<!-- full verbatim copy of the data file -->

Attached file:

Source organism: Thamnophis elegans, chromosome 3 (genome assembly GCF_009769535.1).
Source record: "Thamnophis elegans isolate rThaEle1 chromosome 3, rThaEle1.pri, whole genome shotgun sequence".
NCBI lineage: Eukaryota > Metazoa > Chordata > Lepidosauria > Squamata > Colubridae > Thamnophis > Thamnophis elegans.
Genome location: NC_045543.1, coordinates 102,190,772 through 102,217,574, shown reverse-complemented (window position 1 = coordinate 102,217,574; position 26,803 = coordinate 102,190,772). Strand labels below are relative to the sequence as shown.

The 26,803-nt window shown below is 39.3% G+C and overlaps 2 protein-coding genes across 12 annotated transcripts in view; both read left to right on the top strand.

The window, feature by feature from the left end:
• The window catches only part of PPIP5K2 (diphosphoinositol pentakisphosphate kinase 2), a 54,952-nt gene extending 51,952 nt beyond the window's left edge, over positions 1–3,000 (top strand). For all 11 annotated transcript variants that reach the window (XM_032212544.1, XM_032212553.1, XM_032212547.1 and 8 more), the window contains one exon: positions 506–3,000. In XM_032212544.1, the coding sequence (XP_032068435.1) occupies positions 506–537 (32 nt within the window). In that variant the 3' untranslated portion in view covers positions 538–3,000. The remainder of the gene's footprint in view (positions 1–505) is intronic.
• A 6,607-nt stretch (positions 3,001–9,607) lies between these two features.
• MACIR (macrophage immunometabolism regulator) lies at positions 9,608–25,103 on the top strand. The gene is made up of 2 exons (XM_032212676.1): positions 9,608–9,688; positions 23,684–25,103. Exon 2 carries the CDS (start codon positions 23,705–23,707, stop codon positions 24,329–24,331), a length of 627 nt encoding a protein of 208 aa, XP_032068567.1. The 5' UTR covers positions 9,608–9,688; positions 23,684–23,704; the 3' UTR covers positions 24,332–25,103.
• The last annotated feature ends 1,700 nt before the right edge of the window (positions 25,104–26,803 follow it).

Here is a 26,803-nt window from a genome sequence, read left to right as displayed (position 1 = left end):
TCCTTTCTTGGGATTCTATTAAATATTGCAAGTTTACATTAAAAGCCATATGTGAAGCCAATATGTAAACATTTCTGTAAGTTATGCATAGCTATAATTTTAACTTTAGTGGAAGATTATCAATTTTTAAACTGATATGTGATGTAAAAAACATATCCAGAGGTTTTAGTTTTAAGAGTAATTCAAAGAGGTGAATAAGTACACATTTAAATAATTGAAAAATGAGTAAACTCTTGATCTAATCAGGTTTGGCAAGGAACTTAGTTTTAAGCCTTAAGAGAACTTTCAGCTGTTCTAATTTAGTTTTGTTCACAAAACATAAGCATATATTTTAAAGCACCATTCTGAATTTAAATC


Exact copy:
Source organism: Thamnophis elegans, chromosome 3 (genome assembly GCF_009769535.1).
Source record: "Thamnophis elegans isolate rThaEle1 chromosome 3, rThaEle1.pri, whole genome shotgun sequence".
NCBI lineage: Eukaryota > Metazoa > Chordata > Lepidosauria > Squamata > Colubridae > Thamnophis > Thamnophis elegans.
Genome location: NC_045543.1, coordinates 102,190,772 through 102,217,574, shown reverse-complemented (window position 1 = coordinate 102,217,574; position 26,803 = coordinate 102,190,772). Strand labels below are relative to the sequence as shown.

The 26,803-nt window shown below is 39.3% G+C and overlaps 2 protein-coding genes across 12 annotated transcripts in view; both read left to right on the top strand.

The window, feature by feature from the left end:
• The window catches only part of PPIP5K2 (diphosphoinositol pentakisphosphate kinase 2), a 54,952-nt gene extending 51,952 nt beyond the window's left edge, over positions 1–3,000 (top strand). For all 11 annotated transcript variants that reach the window (XM_032212544.1, XM_032212553.1, XM_032212547.1 and 8 more), the window contains one exon: positions 506–3,000. In XM_032212544.1, the coding sequence (XP_032068435.1) occupies positions 506–537 (32 nt within the window). In that variant the 3' untranslated portion in view covers positions 538–3,000. The remainder of the gene's footprint in view (positions 1–505) is intronic.
• A 6,607-nt stretch (positions 3,001–9,607) lies between these two features.
• MACIR (macrophage immunometabolism regulator) lies at positions 9,608–25,103 on the top strand. The gene is made up of 2 exons (XM_032212676.1): positions 9,608–9,688; positions 23,684–25,103. Exon 2 carries the CDS (start codon positions 23,705–23,707, stop codon positions 24,329–24,331), a length of 627 nt encoding a protein of 208 aa, XP_032068567.1. The 5' UTR covers positions 9,608–9,688; positions 23,684–23,704; the 3' UTR covers positions 24,332–25,103.
• The last annotated feature ends 1,700 nt before the right edge of the window (positions 25,104–26,803 follow it).

Here is a 26,803-nt window from a genome sequence, read left to right as displayed (position 1 = left end):
TCCTTTCTTGGGATTCTATTAAATATTGCAAGTTTACATTAAAAGCCATATGTGAAGCCAATATGTAAACATTTCTGTAAGTTATGCATAGCTATAATTTTAACTTTAGTGGAAGATTATCAATTTTTAAACTGATATGTGATGTAAAAAACATATCCAGAGGTTTTAGTTTTAAGAGTAATTCAAAGAGGTGAATAAGTACACATTTAAATAATTGAAAAATGAGTAAACTCTTGATCTAATCAGGTTTGGCAAGGAACTTAGTTTTAAGCCTTAAGAGAACTTTCAGCTGTTCTAATTTAGTTTTGTTCACAAAACATAAGCATATATTTTAAAGCACCATTCTGAATTTAAATC